The awarding of the 2008 Olympic Games to Beijing marked a milestone in the rise of the East Asian power. But it also handed China's rulers a platform they could use to address the rest of the globe — and their own people. In the years since, as Beijing has wielded its growing economic and political heft to cement its place in the world, managing relations with China has become perhaps the greatest long-term challenge for U.S. policymakers.
A study of the Beijing Games' opening ceremonies offers a perfect prism through which to consider China's ascent to the international stage. Each year, I have the students who take my graduate course on sport and international relations watch the lavish show staged at the Beijing National Stadium to kick off the Games of the XXIX Olympiad. Before the video starts, I ask students to try to spot any political messages embedded in the pageantry. The exercise, I've found, almost always leads to wonderful discussions on the relationship that exists between sports and geopolitics.
Much of the success I've experienced with this assignment hinges on the importance that China's leaders and people placed on hosting the country's first Olympics. The state-run Xinhua News Agency declared that "the extravaganza showcased an increasingly confident nation and could be a turning point in world history." Informed Americans were no less aware of such import. Henry Kissinger, who paved the way for America's rapprochement with China in the 1970s, said the 2008 Games served as a "symbol of the importance of China in the world today and the final combination of the entry of China into a full international system."
The opening ceremonies, which featured more than 15,000 performers and combined high production values (some estimates put the cost of producing the opening ceremonies at $100 million) with stirring music and the thunder of a citywide fireworks display, made for a stunning spectacle. Former British Prime Minister Tony Blair described the event as "the spectacular to end all spectaculars and probably can never be bettered." My students have universally agreed with his assessment. What really interested me, though, were the political interpretations they ascribed to the event. Nearly all of their remarks centered on the idea that China was attempting to show the rest of the world (and especially the United States) that it was the next great power on the international stage. The perfectly synchronized routine performed by exactly 2,008 drummers to kick off the ceremonies registered with my students as a particularly powerful symbol in this regard.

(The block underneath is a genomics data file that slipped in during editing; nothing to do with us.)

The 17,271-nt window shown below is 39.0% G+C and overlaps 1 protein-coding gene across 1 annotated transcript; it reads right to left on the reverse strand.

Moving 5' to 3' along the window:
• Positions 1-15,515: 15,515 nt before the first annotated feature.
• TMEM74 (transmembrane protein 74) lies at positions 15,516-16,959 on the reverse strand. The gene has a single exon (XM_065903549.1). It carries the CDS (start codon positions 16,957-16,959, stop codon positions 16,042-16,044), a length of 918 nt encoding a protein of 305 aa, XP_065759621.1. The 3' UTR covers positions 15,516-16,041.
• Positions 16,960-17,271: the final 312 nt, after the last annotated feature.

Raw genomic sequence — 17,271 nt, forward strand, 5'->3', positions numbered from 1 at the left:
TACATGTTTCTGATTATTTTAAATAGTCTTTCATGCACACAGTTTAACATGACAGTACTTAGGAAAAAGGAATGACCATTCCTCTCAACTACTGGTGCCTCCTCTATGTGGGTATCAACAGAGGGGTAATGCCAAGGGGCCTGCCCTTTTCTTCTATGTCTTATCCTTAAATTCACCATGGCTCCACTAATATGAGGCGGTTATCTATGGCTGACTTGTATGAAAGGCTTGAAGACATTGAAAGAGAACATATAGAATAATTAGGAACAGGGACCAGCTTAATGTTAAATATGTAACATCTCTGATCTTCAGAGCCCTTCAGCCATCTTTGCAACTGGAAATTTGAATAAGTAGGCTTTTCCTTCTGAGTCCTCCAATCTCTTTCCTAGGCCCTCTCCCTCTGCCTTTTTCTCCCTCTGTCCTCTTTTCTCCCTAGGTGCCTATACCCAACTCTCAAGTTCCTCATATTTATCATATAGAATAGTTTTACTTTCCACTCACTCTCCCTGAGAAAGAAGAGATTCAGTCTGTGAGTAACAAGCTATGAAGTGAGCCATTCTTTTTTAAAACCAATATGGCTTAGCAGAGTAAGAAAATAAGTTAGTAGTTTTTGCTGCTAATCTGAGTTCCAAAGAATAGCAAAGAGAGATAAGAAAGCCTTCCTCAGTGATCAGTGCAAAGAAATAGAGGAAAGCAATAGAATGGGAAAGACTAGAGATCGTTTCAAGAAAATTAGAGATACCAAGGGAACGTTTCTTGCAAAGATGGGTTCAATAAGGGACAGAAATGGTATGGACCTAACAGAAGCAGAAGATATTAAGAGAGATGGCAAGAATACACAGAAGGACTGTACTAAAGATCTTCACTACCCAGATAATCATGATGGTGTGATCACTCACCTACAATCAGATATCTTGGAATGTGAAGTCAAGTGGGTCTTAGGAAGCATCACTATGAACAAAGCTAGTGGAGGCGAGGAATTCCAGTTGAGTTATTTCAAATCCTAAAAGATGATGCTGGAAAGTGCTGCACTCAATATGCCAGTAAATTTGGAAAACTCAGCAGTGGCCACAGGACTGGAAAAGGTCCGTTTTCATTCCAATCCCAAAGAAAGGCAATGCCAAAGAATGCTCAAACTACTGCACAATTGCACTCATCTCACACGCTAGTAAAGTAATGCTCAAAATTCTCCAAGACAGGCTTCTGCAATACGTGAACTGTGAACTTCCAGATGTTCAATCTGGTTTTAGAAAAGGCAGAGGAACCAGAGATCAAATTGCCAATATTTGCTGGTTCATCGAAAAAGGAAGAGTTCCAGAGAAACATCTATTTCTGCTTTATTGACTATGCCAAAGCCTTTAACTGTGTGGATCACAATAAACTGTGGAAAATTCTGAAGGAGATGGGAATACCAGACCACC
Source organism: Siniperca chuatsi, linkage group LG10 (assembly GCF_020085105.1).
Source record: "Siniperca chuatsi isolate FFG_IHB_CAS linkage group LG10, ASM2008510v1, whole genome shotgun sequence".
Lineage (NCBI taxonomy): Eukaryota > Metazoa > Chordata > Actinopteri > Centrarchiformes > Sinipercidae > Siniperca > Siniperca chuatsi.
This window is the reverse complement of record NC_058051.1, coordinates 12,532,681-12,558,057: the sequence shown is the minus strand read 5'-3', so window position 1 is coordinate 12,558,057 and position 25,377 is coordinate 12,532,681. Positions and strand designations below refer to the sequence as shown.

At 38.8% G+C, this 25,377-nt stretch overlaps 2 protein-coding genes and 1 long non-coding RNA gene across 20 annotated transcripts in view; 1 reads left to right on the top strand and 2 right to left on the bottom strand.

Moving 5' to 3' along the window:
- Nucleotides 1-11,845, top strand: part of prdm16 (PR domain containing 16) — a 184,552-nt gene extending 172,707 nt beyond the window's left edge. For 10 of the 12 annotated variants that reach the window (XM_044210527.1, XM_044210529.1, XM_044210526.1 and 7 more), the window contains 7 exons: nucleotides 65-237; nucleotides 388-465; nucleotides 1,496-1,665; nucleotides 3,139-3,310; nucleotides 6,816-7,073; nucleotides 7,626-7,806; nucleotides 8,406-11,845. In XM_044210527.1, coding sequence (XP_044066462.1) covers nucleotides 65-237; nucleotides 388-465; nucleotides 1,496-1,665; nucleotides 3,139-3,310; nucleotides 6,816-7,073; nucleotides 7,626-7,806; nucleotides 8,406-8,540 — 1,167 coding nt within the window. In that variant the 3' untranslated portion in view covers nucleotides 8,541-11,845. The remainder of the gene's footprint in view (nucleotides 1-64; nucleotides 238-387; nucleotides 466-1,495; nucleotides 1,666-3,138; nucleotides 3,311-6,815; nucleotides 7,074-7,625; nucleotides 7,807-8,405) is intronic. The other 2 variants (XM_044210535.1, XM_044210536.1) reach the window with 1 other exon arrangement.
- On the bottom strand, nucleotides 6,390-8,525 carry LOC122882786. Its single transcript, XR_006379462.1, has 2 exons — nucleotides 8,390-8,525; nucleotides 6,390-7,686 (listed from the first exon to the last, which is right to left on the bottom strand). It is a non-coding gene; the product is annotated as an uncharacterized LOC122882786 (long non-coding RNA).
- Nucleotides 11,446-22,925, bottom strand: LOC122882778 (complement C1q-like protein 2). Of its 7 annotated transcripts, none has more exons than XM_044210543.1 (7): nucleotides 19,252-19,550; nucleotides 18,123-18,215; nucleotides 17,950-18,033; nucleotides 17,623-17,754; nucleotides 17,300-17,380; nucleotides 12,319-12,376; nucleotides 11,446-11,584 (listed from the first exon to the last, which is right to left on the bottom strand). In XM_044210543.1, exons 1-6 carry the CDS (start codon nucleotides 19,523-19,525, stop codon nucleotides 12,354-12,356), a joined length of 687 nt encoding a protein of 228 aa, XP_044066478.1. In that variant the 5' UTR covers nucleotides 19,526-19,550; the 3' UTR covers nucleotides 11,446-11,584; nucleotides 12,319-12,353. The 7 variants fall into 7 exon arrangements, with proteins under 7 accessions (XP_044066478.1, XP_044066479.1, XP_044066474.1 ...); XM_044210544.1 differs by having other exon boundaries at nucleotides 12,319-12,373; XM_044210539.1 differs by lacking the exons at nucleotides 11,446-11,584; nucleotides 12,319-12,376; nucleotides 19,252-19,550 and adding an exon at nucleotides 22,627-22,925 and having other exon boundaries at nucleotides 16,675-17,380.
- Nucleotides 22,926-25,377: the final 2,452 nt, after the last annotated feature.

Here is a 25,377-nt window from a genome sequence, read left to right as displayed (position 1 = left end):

Many Americans who watched the event shared their opinion, including NBC's host for the ceremonies, Bob Costas. With China's "population of 1.3 billion putting on a show like this," Costas said, "people at home are not alone if [they] think that what they are seeing is both awe-inspiring and perhaps a little intimidating."
In fairness, there's considerable truth to the idea that Beijing used the 2008 Olympics to trumpet China's rising status to the rest of the world. And there was certainly good reason for the Chinese to take pride in the event. In addition to the country's many cultural achievements, by 2008, China's gross domestic product had surpassed that of Germany, making it the world's third-largest economy. Moreover, every indictor showed that China would soon move beyond Japan to assume second place in global GDP rankings. The capabilities of China's military forces had also expanded substantially in the lead-up to the Beijing Games. In 2006, the country began operational deployment of a modern, solid-fueled intercontinental ballistic missile. The following year, China demonstrated a notable military capability in space by shooting down one of its own satellites.